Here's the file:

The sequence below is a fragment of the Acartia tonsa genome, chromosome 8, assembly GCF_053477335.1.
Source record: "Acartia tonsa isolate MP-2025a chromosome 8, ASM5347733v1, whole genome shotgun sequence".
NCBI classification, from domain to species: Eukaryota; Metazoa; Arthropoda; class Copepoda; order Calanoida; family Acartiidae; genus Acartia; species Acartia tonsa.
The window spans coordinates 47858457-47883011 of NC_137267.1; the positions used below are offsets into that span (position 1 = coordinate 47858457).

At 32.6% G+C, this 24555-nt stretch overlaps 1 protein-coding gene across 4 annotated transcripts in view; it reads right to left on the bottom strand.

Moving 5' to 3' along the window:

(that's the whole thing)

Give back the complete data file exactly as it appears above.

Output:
The sequence below is a fragment of the Acartia tonsa genome, chromosome 8, assembly GCF_053477335.1.
Source record: "Acartia tonsa isolate MP-2025a chromosome 8, ASM5347733v1, whole genome shotgun sequence".
NCBI classification, from domain to species: Eukaryota; Metazoa; Arthropoda; class Copepoda; order Calanoida; family Acartiidae; genus Acartia; species Acartia tonsa.
The window spans coordinates 47858457-47883011 of NC_137267.1; the positions used below are offsets into that span (position 1 = coordinate 47858457).

At 32.6% G+C, this 24555-nt stretch overlaps 1 protein-coding gene across 4 annotated transcripts in view; it reads right to left on the bottom strand.

Moving 5' to 3' along the window: